Two more COVID cases linked to WA backpackers | Bega District News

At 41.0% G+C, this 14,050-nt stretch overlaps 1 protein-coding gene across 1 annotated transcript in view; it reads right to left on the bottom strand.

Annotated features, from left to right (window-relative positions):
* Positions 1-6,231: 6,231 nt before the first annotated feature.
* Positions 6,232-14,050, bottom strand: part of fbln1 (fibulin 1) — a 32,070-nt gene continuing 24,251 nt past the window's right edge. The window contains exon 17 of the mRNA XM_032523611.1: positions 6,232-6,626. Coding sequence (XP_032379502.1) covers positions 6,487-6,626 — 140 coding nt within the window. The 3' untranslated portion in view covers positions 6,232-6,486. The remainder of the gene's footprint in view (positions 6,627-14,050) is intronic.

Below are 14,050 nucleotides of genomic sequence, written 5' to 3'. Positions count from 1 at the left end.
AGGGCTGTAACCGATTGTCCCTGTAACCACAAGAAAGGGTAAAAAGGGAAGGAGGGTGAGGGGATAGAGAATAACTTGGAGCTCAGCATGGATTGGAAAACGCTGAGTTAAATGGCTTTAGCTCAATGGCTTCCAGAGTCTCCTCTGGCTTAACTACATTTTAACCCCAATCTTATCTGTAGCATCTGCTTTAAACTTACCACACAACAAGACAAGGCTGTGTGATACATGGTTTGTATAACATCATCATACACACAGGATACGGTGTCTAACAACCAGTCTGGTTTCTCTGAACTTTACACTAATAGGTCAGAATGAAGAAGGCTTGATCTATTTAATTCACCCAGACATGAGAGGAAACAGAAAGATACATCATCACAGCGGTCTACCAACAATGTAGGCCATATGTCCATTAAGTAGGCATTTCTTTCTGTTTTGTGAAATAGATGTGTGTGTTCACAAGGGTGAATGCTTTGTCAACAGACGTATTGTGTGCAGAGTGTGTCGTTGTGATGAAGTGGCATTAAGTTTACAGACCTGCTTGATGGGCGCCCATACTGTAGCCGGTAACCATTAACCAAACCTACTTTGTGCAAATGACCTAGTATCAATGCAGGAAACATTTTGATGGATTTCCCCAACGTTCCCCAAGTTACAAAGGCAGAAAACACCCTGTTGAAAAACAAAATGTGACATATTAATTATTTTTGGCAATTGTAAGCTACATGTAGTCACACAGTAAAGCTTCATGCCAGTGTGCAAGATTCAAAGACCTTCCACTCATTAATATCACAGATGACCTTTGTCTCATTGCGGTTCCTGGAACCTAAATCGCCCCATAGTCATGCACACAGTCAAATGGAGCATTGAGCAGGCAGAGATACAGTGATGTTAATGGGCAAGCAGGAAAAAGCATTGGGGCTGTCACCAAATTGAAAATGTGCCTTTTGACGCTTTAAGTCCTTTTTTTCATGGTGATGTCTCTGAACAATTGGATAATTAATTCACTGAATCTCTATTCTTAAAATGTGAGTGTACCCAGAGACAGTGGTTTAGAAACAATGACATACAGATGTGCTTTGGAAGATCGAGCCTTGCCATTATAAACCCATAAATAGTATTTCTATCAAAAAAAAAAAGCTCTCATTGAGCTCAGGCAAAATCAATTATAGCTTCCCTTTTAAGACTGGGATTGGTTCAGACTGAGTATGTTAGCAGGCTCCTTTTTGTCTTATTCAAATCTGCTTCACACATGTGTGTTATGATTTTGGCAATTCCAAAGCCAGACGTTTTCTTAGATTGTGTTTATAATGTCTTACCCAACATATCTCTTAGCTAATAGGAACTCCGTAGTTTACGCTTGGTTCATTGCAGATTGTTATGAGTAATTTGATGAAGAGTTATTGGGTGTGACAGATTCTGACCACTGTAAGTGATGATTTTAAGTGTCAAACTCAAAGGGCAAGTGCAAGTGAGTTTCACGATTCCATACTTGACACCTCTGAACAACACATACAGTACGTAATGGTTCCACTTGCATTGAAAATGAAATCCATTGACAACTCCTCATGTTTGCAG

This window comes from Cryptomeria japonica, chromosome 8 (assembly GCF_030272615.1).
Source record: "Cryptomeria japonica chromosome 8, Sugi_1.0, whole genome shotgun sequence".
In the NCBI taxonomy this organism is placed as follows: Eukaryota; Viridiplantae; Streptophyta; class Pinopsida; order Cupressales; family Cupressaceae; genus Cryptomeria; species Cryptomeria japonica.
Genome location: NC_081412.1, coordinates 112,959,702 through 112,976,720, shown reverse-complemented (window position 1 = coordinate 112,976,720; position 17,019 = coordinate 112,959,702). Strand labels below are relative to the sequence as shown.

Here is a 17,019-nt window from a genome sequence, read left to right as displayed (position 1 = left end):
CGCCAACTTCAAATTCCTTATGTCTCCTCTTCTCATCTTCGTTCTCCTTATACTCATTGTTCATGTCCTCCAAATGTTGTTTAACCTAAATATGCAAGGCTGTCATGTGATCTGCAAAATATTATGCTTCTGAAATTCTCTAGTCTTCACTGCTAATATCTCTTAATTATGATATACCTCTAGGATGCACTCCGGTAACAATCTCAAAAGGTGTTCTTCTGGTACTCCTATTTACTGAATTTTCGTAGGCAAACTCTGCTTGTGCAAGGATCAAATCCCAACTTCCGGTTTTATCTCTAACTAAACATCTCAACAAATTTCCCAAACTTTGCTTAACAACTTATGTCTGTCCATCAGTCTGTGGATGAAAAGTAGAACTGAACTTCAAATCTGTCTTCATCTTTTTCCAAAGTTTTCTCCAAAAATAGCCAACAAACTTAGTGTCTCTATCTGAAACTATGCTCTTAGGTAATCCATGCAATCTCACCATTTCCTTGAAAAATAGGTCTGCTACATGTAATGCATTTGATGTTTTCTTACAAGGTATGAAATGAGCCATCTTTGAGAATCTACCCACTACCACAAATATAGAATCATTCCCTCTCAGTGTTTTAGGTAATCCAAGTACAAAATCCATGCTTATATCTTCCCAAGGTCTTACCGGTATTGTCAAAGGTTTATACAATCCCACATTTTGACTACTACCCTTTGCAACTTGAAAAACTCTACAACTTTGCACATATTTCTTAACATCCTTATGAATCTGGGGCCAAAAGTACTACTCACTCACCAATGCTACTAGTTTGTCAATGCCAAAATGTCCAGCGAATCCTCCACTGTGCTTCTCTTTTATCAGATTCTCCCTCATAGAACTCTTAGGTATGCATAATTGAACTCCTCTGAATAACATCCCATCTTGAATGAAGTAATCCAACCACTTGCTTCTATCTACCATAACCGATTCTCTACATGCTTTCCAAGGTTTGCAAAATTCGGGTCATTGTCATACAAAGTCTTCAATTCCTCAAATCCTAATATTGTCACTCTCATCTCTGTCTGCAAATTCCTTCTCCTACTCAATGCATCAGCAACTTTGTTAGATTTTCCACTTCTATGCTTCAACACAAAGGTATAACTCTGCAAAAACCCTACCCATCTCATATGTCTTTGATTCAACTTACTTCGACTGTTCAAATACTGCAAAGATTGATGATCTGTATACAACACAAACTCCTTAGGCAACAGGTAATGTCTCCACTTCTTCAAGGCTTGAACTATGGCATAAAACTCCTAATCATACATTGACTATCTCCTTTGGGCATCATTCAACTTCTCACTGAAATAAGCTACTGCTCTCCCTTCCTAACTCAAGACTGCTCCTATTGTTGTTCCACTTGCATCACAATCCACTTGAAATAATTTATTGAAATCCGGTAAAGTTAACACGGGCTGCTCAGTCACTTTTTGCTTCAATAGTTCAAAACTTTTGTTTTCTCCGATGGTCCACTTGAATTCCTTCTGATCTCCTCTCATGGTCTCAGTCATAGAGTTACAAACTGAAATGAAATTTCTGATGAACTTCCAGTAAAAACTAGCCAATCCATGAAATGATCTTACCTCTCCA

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Western Australia has detected two new local cases of COVID-19 linked to an infected French backpacker who traveled from Queensland. The state has ordered eight million rapid antigen tests, with Premier Mark McGowan saying he is watching NSW to learn how not to deal with the pandemic. A young woman who was in close contact with the 25-year-old unvaccinated index case is one of the new cases, McGowan said. She was also at a lively dance party at Perth Mess Hall with 400 other people 10 days ago, many of whom were from the traveler community. The event has been linked to multiple infections as the backpacker group grows to 12 infections. The other case is another backpacker who was likely to have come into contact with infected backpackers, Mr. McGowan said. “How she acquired it we are not entirely sure at the moment,” he told reporters on Wednesday. “But she says she wasn’t at the mess event.” Contact tracers identified 704 close contacts of which 50 have yet to be tested. “Of these, 44 were at the mess event (and) 16 people are unlikely to be contacted due to false or misleading information they provided through the contact log or ticket sales,” he said. Mr McGowan said. “The police are working very hard to find these people.” It comes as the vaccination rate for the first dose of WA climbs to 91.7% for people over 12 years of age and to 83.6% for double doses. “Our numbers continue to grow every day and during that time we will have more cases,” Mr. McGowan said. When asked if WA would continue to demand negative PCR results from travelers, Mr McGowan said he would listen to state health experts and discuss the matter in national cabinet on Thursday before changing politics. He also said the Washington state government was closely monitoring the growth of cases in NSW, saying it could not learn what to do after February 5, when the state plans to reopen its operations. borders. “They really cut and changed everything. Looking at NSW you can see what works and what doesn’t,” Mr. McGowan said. “Usually what they do doesn’t work. Operate on the basis of not doing what NSW does. Out there now and people use them when they don’t need them,” McGowan said. “It would just be a wasted resource and we have to keep them until we need them.” They should be distributed free of charge to residents and travelers. Meanwhile, contact tracers attempting to use the collected data through the SafeWA app are having difficulty because people misspelled their names and addresses or entered incorrect phone numbers when signing up. Mr McGowan said this could delay a face mask warrant and restrictions on Health on rallies will be lifted on January 4 as scheduled. Australian Associated Press


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